Tuesday, July 18, 2017

Restored Knight Kit Ocean Hopper Radio

I posted a few years ago about this receiver originally built by my father in 1967.



A co-worker of mine with better soldering skills than me replaced the main capacitor and brought it back to life.




The round white thing with wire wrapped around it is a tuning coil. To switch bands you swap out the coils. I currently have one for 40M in the radio but have others around here somewhere that I need to find.

I fired it up tonight for the first time since getting it back and was able to pull in a shortwave station from South Carolina, some Spanish language broadcasts, what must've been distant AM stations (judging by them playing Phil Collins and Manfred Mann), and finally, China Plus News from Beijing. Tuning in a station required you to futz with all the knobs on the front. It makes you appreciate modern digital tuning. Heck, it makes you appreciate superheterodyne receivers!

The antenna I have it connected to the Ultimax-100 40-6M end fed on my roof, which is setup as a N-S sloper. I cut a piece of lamp cord, stripped the ends, and put an alligator clip on one end. I connected the bare end to the Fahnestock clip on the radio and the alligator clip to the center conductor of my antenna feed coax.

Fun stuff.

Sunday, July 09, 2017

Saturday Night Range Report

Last night I hit the range with Dad and put some more rounds through the Ruger SR22 along with my CZ P-09.

I put around 75 Remington Golden Bullet hollow points, 100 Golden Bullet solids, and about 60 Federal 550 bulk pack hollow points through the Ruger. The gun didn't have any malfunctions that weren't related to ammo. To wit:

--Four of the Golden Bullets required a second hit to ignite.
--Three of the Federals required second hits.
--One of the Golden Bullet cases split and needed to be pushed out with a cleaning rod.

This batch of Golden Bullets seems especially bad. Previous range trips in which I've shot a couple hundred rounds of it had no more than one misfire per trip.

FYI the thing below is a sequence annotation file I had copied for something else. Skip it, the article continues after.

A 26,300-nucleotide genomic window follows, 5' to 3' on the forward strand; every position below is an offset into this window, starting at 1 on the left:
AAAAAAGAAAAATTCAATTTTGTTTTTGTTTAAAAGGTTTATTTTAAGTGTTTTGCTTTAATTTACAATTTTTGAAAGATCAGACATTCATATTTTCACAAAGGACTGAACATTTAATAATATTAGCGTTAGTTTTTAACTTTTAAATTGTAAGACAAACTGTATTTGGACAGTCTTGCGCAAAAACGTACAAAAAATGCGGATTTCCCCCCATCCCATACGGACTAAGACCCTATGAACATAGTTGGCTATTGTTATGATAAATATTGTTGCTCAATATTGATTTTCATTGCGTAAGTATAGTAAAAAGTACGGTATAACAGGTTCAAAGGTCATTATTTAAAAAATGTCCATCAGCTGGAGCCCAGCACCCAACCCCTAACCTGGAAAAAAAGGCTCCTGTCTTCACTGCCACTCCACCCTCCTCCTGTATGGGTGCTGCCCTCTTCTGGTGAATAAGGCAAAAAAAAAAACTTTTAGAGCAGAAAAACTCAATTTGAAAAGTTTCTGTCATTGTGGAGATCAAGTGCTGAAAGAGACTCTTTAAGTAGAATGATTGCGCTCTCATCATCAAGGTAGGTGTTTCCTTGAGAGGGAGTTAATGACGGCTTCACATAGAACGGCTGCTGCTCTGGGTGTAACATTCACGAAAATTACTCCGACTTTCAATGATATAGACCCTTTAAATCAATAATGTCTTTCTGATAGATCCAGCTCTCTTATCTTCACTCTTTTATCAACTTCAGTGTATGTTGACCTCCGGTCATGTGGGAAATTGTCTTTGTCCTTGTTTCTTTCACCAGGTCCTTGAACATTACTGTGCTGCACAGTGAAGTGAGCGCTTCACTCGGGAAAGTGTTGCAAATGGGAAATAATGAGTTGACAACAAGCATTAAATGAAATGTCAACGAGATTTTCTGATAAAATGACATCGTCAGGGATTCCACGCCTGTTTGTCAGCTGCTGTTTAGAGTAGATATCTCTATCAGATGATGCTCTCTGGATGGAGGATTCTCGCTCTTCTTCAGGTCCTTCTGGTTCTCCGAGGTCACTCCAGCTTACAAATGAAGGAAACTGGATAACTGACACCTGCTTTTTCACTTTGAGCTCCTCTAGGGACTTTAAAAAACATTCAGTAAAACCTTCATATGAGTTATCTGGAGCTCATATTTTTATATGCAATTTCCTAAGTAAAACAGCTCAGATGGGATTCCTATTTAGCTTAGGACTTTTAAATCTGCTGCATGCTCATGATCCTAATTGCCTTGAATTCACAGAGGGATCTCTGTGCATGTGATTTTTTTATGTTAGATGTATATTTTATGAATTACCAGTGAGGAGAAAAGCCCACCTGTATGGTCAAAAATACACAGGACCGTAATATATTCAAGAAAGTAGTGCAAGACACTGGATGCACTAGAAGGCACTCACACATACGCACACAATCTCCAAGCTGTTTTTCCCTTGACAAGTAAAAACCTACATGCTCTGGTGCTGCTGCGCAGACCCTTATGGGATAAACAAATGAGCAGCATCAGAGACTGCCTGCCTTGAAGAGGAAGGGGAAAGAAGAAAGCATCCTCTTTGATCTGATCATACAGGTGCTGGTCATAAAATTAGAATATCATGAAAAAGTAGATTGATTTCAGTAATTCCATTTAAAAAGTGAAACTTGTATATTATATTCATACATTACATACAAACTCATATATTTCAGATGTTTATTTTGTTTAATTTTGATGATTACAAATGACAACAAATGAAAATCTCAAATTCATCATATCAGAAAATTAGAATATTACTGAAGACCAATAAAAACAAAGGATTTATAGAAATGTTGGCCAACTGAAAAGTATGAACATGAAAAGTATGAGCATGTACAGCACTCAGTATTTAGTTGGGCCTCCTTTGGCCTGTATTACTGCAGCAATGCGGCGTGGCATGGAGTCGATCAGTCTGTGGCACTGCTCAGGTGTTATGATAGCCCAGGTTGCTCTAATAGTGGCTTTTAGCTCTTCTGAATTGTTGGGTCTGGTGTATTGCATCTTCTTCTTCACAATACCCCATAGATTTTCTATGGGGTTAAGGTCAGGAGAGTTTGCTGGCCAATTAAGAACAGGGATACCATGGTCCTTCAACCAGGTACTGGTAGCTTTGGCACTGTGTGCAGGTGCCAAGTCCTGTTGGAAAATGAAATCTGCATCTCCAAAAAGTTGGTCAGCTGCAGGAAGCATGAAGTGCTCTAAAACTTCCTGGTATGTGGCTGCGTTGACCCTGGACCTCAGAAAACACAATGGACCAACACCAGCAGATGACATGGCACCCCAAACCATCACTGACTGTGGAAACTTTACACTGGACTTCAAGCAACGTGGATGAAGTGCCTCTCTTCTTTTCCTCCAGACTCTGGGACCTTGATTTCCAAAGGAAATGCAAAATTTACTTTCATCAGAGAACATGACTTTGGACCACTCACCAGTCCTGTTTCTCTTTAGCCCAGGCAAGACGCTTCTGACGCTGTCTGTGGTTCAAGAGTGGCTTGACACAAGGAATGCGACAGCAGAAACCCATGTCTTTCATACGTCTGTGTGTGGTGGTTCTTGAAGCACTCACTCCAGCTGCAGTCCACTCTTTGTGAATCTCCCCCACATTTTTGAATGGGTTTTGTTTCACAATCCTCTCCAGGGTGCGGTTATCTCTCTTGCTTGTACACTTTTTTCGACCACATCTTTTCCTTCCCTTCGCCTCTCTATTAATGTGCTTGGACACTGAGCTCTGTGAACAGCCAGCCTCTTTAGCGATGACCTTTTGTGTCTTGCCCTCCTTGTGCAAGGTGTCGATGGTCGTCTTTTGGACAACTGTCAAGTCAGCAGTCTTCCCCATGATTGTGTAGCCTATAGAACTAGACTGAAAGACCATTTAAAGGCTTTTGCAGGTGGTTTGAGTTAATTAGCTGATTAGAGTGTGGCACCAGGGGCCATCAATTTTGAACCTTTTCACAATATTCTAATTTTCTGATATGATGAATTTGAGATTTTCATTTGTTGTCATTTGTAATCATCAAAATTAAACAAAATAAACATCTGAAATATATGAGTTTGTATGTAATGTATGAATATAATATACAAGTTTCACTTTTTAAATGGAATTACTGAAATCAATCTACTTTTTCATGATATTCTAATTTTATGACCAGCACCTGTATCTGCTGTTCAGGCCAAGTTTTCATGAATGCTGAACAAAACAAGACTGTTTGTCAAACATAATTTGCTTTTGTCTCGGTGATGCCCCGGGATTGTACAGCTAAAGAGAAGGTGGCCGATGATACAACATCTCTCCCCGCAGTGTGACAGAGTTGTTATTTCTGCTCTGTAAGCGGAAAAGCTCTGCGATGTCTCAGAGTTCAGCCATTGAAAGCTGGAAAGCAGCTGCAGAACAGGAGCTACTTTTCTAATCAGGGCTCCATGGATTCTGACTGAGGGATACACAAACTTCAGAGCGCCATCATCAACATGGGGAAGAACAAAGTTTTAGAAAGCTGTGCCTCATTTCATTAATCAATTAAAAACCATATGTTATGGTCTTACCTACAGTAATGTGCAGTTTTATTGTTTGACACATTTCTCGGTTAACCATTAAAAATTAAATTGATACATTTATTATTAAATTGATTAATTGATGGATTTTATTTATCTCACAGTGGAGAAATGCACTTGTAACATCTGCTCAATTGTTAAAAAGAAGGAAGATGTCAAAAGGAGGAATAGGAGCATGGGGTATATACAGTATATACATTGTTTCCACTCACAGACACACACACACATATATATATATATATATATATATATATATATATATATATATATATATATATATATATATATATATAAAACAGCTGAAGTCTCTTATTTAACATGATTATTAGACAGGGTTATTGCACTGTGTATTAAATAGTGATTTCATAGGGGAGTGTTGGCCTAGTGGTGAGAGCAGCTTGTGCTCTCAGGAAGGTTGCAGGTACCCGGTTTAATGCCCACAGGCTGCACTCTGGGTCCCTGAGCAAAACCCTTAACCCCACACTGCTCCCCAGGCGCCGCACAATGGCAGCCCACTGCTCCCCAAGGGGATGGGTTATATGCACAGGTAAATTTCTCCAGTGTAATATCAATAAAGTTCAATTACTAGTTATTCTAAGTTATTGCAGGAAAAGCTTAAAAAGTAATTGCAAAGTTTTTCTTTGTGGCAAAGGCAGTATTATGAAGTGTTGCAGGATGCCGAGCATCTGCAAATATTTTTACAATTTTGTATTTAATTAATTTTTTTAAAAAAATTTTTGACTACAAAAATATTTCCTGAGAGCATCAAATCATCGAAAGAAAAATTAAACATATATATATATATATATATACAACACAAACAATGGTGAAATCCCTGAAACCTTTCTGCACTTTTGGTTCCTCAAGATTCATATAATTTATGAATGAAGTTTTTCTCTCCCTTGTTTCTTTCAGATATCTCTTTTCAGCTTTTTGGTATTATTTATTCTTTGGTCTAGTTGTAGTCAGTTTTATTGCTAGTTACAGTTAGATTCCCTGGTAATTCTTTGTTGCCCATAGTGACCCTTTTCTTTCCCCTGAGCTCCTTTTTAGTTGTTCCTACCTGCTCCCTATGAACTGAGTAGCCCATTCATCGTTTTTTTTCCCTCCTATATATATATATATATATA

That's the most problems I've ever experienced in one range session with .22 ammo. When folks point to the unreliability of rimfire ammo as one reason .22s aren't suitable for defense (ballistics aside), this is what they're referring to.

In contrast, I've experienced exactly one misfire with CCI .22 rimfire ammo, among thousands fired.

The Remingtons seemed loaded hotter than the Federals, something I've noticed before. They also spit a lot more -- after virtually every shot I felt unburned powder granules on my face. I won't be using it when teaching my daughter to shoot.

I continue to be pleased with the Ruger SR22. The SA trigger is smoothing out, although the DA pull remains long, heavy, and has a lot of creep.

My round count through the CZ was much lower. I ran one 50-round box of Speer 124 grain Gold Dot JHPs through it as a function check. My dad also put 30 rounds of Fiocchi 9mm 115 grain ball through it. As expected, it worked fine. The pistol has over 500 rounds through it so far without any issues.

Dad brought his S&W Model 67 with some .38 Special 158 grain LSWC handloads and his S&W SW9VE, aka the "Smegma." The SW9VE is an economy gun but gets a bad rap because it isn't as refined as the M&P. Dad's has been trouble free for over 1,000 rounds.

Wednesday, July 05, 2017

More Range Time with the Ruger SR22

My daughter and I hit the range yesterday and brought along "her" Ruger SR22. I put 20 CCI SV rounds through it.  She shot it unsuppressed, so I had her use Remington Golden Bullet high speed brass-plated hollow points.

Golden Bullets don't have a very good reputation for quality but as of a couple years ago Remington seems to have improved them. They run well and give good accuracy in my Remington Nylon 77 and 550-1, so I wanted to see how the Ruger would handle them.

My kid put at least 150 Golden Bullets through the Ruger. We had one failure to go into battery that was resolved by bumping the back of the slide, and one misfire. After trying a second hit, then ejecting the misfire and rotating it 180 degrees, it went off. This isn't unusual with cheap bulk .22 ammo.

I'm happy to see the Ruger function well with the Golden Bullets. They were one of the few types of .22 ammo I was able to lay in a good supply of during the 0bama years.

Monday, July 03, 2017